Donor Diaries: Sally

 

For me it wasn’t a question of, “Why be an egg donor?” so much as a question of, “Why NOT be an egg donor?” I remember watching fertility issues become a regular occurrence in the media and thought, “I’m a healthy woman, I have good genes, and who knows if I’ll ever want my own kids, so why not give the gift of life?”  In total, I’ve donated two times.

Once I was matched with intended parents, I moved onto the medical process. The truth is that those injections are really no big deal. I don’t have a problem with needles, so it was a simple, painless portion of my evening that was over in just 5-10 minutes. Easy.

The retrieval was also short and painless. While I was at the clinic for longer, the process itself was just another 10-15 minutes of my day. I felt completely normal when I came out of the anesthesia. There was a little bit of cramping for a few days, but nothing bad enough to keep me from going back to work the very next day.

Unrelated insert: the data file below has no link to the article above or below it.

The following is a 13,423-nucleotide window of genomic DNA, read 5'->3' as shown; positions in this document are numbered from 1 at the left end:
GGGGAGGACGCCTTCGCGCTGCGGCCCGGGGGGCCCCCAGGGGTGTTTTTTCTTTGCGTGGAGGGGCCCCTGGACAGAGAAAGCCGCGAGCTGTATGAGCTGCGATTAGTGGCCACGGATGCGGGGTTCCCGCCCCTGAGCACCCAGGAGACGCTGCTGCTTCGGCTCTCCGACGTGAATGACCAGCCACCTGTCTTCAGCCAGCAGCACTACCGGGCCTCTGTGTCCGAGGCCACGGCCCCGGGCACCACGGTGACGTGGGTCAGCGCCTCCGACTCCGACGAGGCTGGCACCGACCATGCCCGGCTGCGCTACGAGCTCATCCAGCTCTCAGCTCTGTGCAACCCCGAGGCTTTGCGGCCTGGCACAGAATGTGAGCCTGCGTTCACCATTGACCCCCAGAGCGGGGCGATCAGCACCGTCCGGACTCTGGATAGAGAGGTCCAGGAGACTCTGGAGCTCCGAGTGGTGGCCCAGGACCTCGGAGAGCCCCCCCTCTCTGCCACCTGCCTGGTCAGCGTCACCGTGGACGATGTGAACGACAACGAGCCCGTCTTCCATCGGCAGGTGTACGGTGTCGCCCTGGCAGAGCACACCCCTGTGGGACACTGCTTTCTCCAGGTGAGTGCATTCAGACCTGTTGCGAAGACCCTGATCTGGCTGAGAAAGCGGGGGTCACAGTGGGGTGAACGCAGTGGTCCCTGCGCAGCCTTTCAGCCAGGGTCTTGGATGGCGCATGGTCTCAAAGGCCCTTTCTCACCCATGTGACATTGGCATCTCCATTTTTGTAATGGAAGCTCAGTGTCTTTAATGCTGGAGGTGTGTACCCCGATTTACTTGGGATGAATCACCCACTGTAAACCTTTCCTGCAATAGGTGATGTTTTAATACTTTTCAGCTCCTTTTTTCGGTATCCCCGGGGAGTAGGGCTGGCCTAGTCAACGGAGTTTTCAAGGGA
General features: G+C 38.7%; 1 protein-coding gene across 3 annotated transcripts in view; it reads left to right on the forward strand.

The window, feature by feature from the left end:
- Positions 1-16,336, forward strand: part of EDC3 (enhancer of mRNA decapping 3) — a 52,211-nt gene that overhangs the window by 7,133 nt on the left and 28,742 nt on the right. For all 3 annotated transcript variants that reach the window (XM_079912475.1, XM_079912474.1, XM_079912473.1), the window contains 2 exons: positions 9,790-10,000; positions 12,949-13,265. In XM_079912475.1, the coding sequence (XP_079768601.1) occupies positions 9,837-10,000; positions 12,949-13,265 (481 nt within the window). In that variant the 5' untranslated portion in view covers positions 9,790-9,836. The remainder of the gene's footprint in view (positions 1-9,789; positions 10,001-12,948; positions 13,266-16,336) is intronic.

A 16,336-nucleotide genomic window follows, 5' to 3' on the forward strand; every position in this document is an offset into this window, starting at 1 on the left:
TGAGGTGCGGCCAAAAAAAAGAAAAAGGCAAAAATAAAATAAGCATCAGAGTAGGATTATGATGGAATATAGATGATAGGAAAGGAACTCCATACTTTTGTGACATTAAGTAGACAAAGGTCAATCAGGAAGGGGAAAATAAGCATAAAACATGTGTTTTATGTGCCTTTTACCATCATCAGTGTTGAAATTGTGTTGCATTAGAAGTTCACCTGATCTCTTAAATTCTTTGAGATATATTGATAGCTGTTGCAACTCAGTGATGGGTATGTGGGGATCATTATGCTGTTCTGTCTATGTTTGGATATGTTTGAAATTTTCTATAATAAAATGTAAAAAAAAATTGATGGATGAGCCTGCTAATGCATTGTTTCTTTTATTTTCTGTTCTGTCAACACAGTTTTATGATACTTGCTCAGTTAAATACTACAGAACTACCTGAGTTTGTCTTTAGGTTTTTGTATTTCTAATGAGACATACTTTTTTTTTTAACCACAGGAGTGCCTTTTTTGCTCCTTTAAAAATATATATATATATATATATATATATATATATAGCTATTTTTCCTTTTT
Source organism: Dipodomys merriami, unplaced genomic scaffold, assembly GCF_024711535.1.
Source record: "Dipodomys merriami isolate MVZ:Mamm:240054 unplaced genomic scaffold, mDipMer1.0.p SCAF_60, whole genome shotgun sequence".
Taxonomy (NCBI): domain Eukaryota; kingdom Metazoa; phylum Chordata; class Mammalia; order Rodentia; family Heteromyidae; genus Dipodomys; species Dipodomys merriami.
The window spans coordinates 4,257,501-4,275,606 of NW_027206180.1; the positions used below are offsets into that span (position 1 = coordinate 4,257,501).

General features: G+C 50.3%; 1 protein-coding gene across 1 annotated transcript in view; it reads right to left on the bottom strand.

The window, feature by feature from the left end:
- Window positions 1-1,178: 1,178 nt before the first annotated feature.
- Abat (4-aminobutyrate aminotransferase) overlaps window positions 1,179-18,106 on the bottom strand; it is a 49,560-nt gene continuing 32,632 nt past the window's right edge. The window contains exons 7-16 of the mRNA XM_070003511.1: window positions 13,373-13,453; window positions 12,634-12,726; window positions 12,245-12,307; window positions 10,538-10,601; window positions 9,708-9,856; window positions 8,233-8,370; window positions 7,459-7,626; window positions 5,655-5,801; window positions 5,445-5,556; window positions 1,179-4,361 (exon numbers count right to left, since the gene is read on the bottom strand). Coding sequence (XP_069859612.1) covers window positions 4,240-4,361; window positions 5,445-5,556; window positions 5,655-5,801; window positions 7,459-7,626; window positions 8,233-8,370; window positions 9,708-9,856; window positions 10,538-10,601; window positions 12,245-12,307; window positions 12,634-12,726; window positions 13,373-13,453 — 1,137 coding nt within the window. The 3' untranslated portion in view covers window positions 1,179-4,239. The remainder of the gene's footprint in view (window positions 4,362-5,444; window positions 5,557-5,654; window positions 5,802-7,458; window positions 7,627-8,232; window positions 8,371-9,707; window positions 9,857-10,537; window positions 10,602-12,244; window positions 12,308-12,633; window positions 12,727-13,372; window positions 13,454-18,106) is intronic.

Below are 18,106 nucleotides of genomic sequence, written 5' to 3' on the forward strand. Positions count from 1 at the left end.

I think it would be great to meet the children someday, especially since I still haven’t decided if I’ll ever have kids of my own. Yes, I have told some close friends and family about my donations and everybody has been supportive and “thought it was a wonderful idea.”

I used my compensation to pay off some student loans and bought plane tickets to visit family on the east coast. The rest went into savings. I have no regrets. Would I ever do this again? Yes, gladly.

Dr. Kim Bergman

Kim Bergman, PhD, a licensed psychologist of 22 years, has specialized in the area of gay and lesbian parenting, parenting by choice and third party assisted reproduction for the last two decades. Dr. Bergman has created a comprehensive psychological screening, support and monitoring process for Intended Parents, Surrogates and Donors. She is the co-owner of Fertility Counseling Services and Growing Generations and is a member of the American Society of Reproductive Medicine, the American Fertility Association, the American Psychological Association, the Los Angeles County Psychological Association, the Lesbian and Gay Psychotherapy Association, and the Gay and Lesbian Medical Association. She is on the national board of the Family Equality Council. Dr. Bergman writes, teaches and speaks extensively on parenting by choice. Along with co-authors, she published “Gay Men Who Become Fathers via Surrogacy: The Transition to Parenthood” (Journal of GLBT Family Studies, April 2010). Dr. Bergman created her own family using third party assisted reproduction and she lives with her wife of 28 years and their two teenage daughters.